Not quite. Beyond the themes of romantic love, roots reggae, besides having many irresistible rhythms and melodies, speaks lyrically of what might be called human rights, economic struggles, and the unique philosophies of Rastafarian spirituality. Even if one does not fully subscribe to or even understand all that, it can be a compelling alternative to the materialism and hedonism of mainstream rock and disco and other types of music. It continues to draw a fanatical all-ages group of listeners worldwide, and not just due to the link with pot. The SNWMF may not be a huge event like, say, Outside Lands or Coachella, but a few thousand loyal fans vow not to miss it - and some other similar reggae-themed festivals - each year. It's a tribute to the lasting quality of real reggae and other authentic sounds. There is a reason Jamaica has been called "the loudest island in the world" and it is not due to volume, but the spread of the reggae sound internationally. I once found a Bob Marley cassette in the Sahara desert, and his "Exodus" album has been called the best album of the century by TIME Magazine. Smoke that, Sinatra.
"Roots music reminds us of things we are supposed to remember" read the festival program."It's about love and freedom and the human heart and soul." So, when an artist like Tarrus Riley or Third World (celebrating their 40th year as a band) or Ranking Joe or Lee "Scratch" Perry (82 years old) or Barrington Levy or Chronixx or even Capleton launch into a signature tune, old or new, and the mass of people aged from their teens on up sing along with gusto, it is indeed something to hear. Onstage, yes, the band can hear that chorus roar. It's inspiring whether you know the song or not. A couple of times my hair stood on end. Mass joy is contagious stuff. There were many other non-reggae acts from around the globe bringing that spirit as well, from Haiti, Korea, Africa, Latin America, New Zealand, and more. At least three of the reggae acts were the offspring of roots music icons, and one called himself a "grandson of reggae." Music never dies, indeed.
Alas, on Sunday, the festival's final day, things got a bit too tropically authentic. Seeing the projection of temperatures spiking beyond any comfort level, we escaped early to the coast over the crumbling but beautiful Manchester road for a lovely morning in Point Arena, and by the time we turned back inland on 128, the car thermometer ticked up like a clock from 70F at the coast to 105F in Boonville. It had became an oven in the fairgrounds. The medical zone became a full house of overheated humans lying down with ice and even lines into their arms for rehydration. Even some staff and musicians went down. Ambulances out front waited for the possibility of transport over the hill - fortunately not needed.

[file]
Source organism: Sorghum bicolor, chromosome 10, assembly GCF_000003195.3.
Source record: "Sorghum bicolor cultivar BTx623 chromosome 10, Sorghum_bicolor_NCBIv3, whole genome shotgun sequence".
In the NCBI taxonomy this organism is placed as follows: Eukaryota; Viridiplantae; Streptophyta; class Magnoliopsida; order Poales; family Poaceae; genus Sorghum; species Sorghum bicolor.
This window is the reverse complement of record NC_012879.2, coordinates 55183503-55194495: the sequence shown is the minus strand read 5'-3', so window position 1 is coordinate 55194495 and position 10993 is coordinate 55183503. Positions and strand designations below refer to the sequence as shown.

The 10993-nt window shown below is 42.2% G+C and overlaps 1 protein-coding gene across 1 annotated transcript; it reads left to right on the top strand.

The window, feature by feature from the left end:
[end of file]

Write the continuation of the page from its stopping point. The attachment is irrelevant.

Inside the fairgrounds things were relatively sedate, the heat forcing folks to seek shade even when rousing bands were onstage. A hardcore cadre of stalwart dancers braved the direct sun throughout the day anyway, though, and in the late afternoon the rays slant in from coastwise and hit them right in their eyes. People cluster in the shade on the north side and slowly migrate over as it moves. True troopers. On Friday evening and Saturday it had been plenty warm but tolerable, so in that aspect at least, we'd lucked out. Three days of that heat could have been lethal. But it seems everybody survived, and the three cops standing around as the festivities wound down confirmed they'd had no problems at all, all weekend.
After partaking a bit of the new "silent disco" in the big barn, wherein everybody gets headphones to tune in via wifi to the DJs spinning yes, roots music and it looks like a mass of fireflies bouncing quietly in the darkened hall, we crossed the street to Lizzby's where the taco stand was still set up out front, bless them. An adorable little girl took my cash and we had a bilingual counting lesson while she made change. Then it was quiet while we sat back and waited for our tamales and tacos. No cars passed by and few lights were on; the stars winked above. For one extended weekend, we'd had a break from the slow-motion national nightmare. Blessed be the music makers. May they never die.